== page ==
22 July 1536 – Henry Fitzroy departed his life

Posted By on July 22, 2016

Henry Fitzroy, Duke of Richmond and SomersetOn this day in history, 22nd July 1536, King Henry VIII’s illegitimate son, Henry Fitzroy, Duke of Richmond and Somerset, died at St James’s Palace. He was just seventeen years of age, having been born on 15th June 1519 to the King’s mistress, Elizabeth (Bessie) Blount. In 1525, he had been elected as a Knight of the Garter and created Earl of Nottingham and Duke of Richmond and Somerset.

Charles Wriothesley records Fitzroy’s death in his chronicle:

“Also the twentith tow daie of Julie, Henrie, Duke of Somersett and Richmonde, and Earle of Northampton [Nottingham], and a base sonne of our soveraigne King Henrie the Eight, borne of my Ladie Taylebuse, that tyme called Elizabeth Blunt, departed out of this transitory lief at the Kinges place in Sainct James, within the Kinges Parke at Westminster […] and he was buried at Thetforde in the countie of Norfolke.”1

As Wriothesley records, Fitzroy was buried at Thetford Priory in Norfolk, after Henry VIII had left the burial arrangements to Fitzroy’s father-in-law, Thomas Howard, 3rd Duke of Norfolk. He was later moved to St Michael’s Church, Framlingham, Suffolk, due to the dissolution of the priory. His wife, Mary Howard, was buried with him there after her death in 1557.

We don’t know for sure what Fitzroy died of, but Eustace Chapuys, the imperial ambassador, wrote on 8th July 1536 that Fitzroy’s physicians believed him to be “consumptive, and incurable.”2 Fitzroy had been well enough to attend Anne Boleyn’s execution on 19th May 1536 and Parliament on 8th June 1536.

His death must have been a huge blow for King Henry VIII.

Notes and Sources

  1. Wriothesley, Charles(1875) A chronicle of England during the reigns of the Tudors, from A.D. 1485 to 1559, Volume 1, Camden Society, p. 53-54.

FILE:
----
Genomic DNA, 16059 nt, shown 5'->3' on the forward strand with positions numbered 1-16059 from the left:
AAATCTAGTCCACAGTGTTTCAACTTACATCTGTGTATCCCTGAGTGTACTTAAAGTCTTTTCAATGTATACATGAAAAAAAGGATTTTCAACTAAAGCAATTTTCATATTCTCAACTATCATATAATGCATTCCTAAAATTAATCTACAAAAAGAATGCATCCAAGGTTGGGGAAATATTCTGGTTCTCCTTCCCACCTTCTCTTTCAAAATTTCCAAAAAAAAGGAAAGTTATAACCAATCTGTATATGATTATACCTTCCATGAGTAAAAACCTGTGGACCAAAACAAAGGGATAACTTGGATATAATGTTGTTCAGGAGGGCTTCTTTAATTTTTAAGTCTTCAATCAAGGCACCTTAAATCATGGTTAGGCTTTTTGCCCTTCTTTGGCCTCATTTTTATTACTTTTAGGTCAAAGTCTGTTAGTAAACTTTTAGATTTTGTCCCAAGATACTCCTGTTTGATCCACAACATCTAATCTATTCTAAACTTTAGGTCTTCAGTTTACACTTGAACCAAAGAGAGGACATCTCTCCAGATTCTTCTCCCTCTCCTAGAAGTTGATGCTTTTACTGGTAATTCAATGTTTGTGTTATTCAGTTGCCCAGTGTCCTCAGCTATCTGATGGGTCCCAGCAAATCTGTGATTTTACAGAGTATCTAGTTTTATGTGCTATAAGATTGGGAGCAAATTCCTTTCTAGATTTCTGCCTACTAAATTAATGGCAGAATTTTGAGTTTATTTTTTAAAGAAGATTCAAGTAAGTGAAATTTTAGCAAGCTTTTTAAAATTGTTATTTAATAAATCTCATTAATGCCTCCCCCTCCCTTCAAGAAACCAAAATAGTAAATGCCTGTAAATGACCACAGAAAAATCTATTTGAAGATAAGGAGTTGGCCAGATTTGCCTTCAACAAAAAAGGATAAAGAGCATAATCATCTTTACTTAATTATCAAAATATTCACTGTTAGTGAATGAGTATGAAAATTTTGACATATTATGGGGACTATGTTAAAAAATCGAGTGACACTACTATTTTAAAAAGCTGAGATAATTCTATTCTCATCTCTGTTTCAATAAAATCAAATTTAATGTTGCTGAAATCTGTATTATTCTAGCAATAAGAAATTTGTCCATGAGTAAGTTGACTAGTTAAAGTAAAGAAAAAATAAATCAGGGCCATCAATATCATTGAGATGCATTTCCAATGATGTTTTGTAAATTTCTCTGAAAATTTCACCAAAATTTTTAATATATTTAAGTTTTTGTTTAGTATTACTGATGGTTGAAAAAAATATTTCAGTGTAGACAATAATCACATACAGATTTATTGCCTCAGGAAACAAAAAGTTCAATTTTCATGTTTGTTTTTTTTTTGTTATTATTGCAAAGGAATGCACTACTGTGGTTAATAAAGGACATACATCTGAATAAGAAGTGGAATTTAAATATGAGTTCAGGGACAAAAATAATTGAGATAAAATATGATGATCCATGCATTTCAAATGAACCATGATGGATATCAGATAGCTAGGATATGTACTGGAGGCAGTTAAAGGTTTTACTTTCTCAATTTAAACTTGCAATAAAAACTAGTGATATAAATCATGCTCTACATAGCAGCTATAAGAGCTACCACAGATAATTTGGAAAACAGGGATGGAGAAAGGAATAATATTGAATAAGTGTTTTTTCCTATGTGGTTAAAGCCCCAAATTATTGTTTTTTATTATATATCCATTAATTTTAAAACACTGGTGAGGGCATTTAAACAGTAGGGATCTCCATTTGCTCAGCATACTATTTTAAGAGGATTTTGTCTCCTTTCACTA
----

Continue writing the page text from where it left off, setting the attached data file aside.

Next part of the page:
2. Letters and Papers, Foreign and Domestic, Henry VIII, Volume 11, 40.

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Mary Boleyn’s letter to Thomas Cromwell

Posted By on July 19, 2016

Mary Boleyn and Thomas CromwellAs I’ve said many times before, Mary Boleyn is a bit of a mystery. The late historian and Anne Boleyn expert Eric Ives once said to me that what we know about Mary Boleyn could be “written on a postcard with room to spare”, the rest is supposition. We don’t know when she was born, what she looked like, when she slept with King Henry VIII and for how long, where she was at the fall of her siblings in 1536, what happened to the baby she was carrying in 1534, where she died, where she was buried… So many unanswered questions. It’s frustrating.

But one thing that does give us an insight into the person Mary was is a letter she wrote to Thomas Cromwell following her banishment from court after her secret marriage to her second husband, William Stafford. Mary was desperate for Cromwell to intercede with the King and Queen on her behalf, but she shows no regret for marrying Stafford, a man she clearly loves. It is a moving letter, don’t you think?

“Master Secretary,

After my poor recommendations, which is smally to be regarded of me, that am a poor banished creature, this shall be to desire you to be good to my poor husband and to me. I am sure it is not unknown to you the high displeasure that both he and I have, both of the king’s highness and the queen’s grace, by reason of our marriage without their knowledge, wherein we both do yield ourselves faulty, and do acknowledge that we did not well to be so hasty nor so bold, without their knowledge. But one thing, good master secretary, consider, that he was young, and love overcame reason; and for my part I saw so much honesty in him, that I loved him as well as he did me, and was in bondage, and glad I was to be at liberty: so that, for my part, I saw that all the world did set so little by me, and he so much, that I thought I could take no better way but to take him and to forsake all other ways, and live a poor, honest life with him. And so I do put no doubts but we should, if we might once be so happy to recover the king’s gracious favour and the queen’s. For well I might have had a greater man of birth and a higher, but I assure you I could never have had one that should have loved me so well, nor a more honest man; and besides that, he is both come of an ancient stock, and again as meet (if it was his grace’s pleasure) to do the king service, as any young gentleman in his court.

(more…)

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